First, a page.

Johnson Space Center (JSC):  JSC serves as the lead NASA center for the International Space Station — a U.S.-led collaborative effort of 16 nations, and the largest, most powerful, complex human facility to ever operate in space. The Center’s famed Mission Control Center, or MCC, has been the operational hub of every American human space mission since Gemini IV and is also home to the NASA astronaut corps which is responsible for training space explorers from the United States and our space station partner nations.

John C. Stennis Space Center:  Stennis Space Center is responsible for NASA’s rocket propulsion testing and for partnering with industry to develop and implement remote sensing technology.  Here you can register your youngster for Astro Camp or learn more about their youth and public education programs.

NASA Scientific and Technical Information (STI):  NASA STI’s mission is to collect, archive, and disseminate NASA aerospace information, and locate domestic and international STI pertinent to NASA’s missions and Strategic Enterprises. Examples of NASA’s STI include research reports, journal articles, conference and meeting papers, technical videos, mission-related operational documents, and preliminary data.

Commercializing Space:  Here you can find out more about NASA’s involvement in the commercialization of space technology.

NASA History Series Publications:  Many publications pertaining to the history of NASA and its projects have been digitized and can be found here.


Educational Resources

Many of the links in the section above feature educational programs or sites for children and youth.  However, the following three websites are dedicated exclusively to educational purposes.

Education Program:  This page serves as a portal to a variety of information available from NASA pertaining to education.  Here you will find resources for educators and students alike.  Also, educators can find out how they can apply to take part in NASA’s Educator Astronaut Program (EAP).

Space Place and Kids’ Club offer facts, games, and activities for kids and resources for parents and teachers.

SciJinks NASA, in partnership with the National Oceanic and Atmospheric Administration, made a website about weather for kids, parents, and educators.

NASA Aerospace Education Services Program (AESP):  AESP serves America’s education community by enhancing awareness and understanding of the scientific and technological advances growing out of NASA’s missions of research, discovery, and exploration.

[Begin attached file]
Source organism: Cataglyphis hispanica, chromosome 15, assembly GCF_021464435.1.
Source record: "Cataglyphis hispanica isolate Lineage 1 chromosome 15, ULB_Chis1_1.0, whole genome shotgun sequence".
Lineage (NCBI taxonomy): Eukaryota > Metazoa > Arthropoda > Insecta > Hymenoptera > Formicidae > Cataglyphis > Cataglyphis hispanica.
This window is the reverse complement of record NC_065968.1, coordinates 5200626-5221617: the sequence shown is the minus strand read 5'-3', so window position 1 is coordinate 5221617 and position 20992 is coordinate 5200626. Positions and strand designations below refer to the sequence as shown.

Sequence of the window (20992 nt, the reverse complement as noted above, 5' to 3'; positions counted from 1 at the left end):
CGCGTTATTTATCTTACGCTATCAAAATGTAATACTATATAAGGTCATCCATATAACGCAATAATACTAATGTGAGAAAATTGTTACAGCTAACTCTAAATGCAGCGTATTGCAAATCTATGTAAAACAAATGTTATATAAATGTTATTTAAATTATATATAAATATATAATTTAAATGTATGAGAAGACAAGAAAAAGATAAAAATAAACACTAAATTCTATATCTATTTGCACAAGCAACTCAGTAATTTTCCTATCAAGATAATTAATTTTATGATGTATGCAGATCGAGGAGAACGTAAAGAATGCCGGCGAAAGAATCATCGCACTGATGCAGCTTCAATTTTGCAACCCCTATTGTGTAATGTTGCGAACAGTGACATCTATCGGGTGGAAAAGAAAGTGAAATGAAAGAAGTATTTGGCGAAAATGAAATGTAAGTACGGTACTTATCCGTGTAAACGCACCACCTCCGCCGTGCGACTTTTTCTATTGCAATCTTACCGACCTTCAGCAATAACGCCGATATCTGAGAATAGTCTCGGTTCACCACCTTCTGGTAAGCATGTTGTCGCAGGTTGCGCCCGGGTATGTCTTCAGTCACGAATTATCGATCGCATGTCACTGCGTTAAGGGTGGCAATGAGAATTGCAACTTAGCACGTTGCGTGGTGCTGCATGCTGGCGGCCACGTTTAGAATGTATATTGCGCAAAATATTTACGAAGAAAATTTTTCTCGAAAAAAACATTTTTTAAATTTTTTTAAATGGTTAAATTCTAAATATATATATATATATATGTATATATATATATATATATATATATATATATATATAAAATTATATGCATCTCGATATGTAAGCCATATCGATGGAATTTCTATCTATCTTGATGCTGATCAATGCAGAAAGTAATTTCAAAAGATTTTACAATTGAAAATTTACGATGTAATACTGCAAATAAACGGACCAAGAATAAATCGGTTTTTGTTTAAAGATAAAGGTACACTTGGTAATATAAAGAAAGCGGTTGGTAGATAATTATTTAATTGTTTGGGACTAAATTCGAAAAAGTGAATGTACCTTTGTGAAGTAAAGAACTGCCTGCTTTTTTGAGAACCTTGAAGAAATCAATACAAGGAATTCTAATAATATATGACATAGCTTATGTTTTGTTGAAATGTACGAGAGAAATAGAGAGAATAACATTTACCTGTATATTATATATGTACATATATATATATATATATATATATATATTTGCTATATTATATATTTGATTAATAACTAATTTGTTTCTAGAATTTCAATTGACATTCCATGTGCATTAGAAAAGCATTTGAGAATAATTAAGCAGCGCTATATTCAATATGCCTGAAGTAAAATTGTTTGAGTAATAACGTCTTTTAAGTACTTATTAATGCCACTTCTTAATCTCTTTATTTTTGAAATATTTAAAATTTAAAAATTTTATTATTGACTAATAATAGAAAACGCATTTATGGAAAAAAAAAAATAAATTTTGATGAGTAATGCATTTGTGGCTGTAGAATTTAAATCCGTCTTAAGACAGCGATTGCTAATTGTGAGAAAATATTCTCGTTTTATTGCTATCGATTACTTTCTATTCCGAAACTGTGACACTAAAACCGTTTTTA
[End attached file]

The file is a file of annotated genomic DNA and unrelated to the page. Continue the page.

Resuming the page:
Policy and Research Data

NASA’s Office of Legislative and Intergovernmental Affairs:  This page contains links to congressional hearings and policy documents concerning NASA.

Key Documents in the History of Space Policy: Here you will find links to documents that have been important in the development of space policy from the 1950s onwards.

NASA TechFinder:  Search the database for information about licensing opportunities for new NASA technologies and submit requests for additional information. NASA TechFinder contains text and images from all 11 NASA centers.

NASA Technical Reports Server (NTRS):  The NTRS collects scientific and technical information from NASA’s technical report servers as well as non-NASA sites.

National Space Science Data Center (NSSDC):  The NSSDC archives and provides access to a wide variety of astrophysics, space physics, solar physics, lunar and planetary data from NASA space flight missions, in addition to selected other data and some models and software.

NASA Astrophysics Data System (ADS):  ADS is a NASA-funded project which maintains four bibliographic databases containing more than 3.3 million records: Astronomy and Astrophysics, Instrumentation, Physics and Geophysics, and preprints in Astronomy. The main body of data in the ADS consists of bibliographic records, which are searchable through the Abstract Service query forms, and full-text scans of much of the astronomical literature which can be browsed through the Browse interface.

Planetary Data System (PDS):  PDS archives and distributes scientific data from NASA planetary missions, astronomical observations, and laboratory measurements. The site features a Welcome to the Planets page with many stunning photographs of the bodies in our solar system.

GCFC Earth Sciences (GES) Distributed Active Archive Center:  The Goddard DAAC is a repository of Earth science information, especially relating to NASA’s Earth Science Enterprise. The most recent News and Announcements about the DAAC are highlighted, as well as data on various Earth science topics.